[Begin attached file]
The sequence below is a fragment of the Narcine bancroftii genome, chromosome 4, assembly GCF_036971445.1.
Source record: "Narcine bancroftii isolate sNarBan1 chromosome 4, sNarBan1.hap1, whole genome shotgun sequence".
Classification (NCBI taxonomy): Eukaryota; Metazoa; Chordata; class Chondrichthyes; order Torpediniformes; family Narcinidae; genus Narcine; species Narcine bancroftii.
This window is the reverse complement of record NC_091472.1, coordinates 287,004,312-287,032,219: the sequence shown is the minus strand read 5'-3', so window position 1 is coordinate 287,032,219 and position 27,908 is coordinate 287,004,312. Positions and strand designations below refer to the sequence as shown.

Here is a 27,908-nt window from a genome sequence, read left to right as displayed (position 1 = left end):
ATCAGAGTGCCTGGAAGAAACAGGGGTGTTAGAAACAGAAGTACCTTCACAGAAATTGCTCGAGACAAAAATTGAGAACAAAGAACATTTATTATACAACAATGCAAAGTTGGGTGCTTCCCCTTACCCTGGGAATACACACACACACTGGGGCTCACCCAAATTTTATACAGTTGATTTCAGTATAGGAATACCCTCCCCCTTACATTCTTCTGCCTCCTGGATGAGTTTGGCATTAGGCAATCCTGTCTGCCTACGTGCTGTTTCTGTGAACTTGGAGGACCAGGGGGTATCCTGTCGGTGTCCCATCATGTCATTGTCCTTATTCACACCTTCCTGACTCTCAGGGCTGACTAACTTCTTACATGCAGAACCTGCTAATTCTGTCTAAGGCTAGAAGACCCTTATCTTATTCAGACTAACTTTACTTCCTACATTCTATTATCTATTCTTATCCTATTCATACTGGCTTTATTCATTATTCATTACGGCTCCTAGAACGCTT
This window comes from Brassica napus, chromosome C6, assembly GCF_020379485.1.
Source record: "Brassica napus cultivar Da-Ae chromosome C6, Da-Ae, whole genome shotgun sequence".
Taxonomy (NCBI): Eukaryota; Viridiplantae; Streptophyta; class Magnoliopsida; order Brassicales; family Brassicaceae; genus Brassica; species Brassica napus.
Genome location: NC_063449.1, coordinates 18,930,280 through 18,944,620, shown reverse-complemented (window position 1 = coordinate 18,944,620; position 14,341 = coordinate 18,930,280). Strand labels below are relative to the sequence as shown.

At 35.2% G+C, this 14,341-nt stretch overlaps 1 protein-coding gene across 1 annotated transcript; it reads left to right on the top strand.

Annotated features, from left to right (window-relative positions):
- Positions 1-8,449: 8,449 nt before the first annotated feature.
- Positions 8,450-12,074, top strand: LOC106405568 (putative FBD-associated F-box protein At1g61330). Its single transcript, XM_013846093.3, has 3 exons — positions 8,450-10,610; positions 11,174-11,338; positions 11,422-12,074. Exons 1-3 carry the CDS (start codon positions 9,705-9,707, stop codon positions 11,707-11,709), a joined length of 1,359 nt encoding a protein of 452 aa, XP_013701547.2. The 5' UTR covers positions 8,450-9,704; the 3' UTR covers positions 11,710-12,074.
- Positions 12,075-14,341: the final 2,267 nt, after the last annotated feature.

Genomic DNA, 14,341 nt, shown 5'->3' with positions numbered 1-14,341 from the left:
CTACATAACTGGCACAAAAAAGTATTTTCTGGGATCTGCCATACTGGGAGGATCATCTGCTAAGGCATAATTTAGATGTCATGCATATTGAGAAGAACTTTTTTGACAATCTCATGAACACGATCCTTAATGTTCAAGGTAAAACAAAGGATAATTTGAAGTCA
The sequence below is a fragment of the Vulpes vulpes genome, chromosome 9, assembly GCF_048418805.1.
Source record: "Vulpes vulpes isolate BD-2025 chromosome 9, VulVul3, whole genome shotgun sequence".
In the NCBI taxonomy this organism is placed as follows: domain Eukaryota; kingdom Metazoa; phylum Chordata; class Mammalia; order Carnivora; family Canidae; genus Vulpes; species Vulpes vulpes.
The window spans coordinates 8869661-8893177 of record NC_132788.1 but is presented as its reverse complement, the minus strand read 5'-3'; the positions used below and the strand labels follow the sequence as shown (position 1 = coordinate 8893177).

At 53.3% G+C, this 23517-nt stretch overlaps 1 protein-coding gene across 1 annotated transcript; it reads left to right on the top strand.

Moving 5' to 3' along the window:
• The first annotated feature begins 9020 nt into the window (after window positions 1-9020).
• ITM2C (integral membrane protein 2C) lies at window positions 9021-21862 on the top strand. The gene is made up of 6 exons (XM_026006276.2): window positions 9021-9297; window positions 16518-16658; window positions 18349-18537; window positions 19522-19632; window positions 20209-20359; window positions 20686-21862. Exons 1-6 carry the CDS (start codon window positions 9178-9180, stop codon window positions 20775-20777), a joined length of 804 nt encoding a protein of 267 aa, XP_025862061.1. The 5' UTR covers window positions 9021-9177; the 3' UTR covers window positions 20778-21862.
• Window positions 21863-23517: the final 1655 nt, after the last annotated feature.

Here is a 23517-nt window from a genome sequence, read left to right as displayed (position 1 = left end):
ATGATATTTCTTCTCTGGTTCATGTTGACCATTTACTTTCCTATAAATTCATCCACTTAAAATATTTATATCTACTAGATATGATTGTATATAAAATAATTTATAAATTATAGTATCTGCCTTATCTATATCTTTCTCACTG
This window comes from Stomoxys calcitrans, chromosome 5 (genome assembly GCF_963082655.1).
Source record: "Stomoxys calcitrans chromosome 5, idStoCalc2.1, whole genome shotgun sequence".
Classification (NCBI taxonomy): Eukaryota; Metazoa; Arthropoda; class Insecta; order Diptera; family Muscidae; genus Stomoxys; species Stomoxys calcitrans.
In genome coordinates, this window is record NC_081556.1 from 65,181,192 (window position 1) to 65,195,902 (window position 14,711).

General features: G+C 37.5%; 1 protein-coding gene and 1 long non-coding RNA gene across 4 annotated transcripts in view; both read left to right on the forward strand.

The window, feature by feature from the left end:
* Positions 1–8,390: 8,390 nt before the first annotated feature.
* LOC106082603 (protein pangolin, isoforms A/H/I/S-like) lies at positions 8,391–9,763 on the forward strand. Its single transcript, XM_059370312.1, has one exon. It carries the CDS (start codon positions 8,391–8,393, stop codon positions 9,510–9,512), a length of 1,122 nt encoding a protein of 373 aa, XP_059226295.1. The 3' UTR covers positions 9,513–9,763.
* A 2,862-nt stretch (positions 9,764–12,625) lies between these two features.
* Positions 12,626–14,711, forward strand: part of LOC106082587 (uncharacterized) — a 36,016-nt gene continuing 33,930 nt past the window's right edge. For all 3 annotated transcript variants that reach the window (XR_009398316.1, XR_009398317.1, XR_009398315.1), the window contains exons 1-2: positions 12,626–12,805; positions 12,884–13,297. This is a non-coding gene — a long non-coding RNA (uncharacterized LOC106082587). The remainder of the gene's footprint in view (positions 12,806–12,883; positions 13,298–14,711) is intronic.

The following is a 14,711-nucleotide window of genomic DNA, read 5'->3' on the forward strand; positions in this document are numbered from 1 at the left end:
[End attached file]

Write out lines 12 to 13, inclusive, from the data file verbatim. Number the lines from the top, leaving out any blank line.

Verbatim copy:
Annotated features, from left to right (window-relative positions):
- Positions 1-8,449: 8,449 nt before the first annotated feature.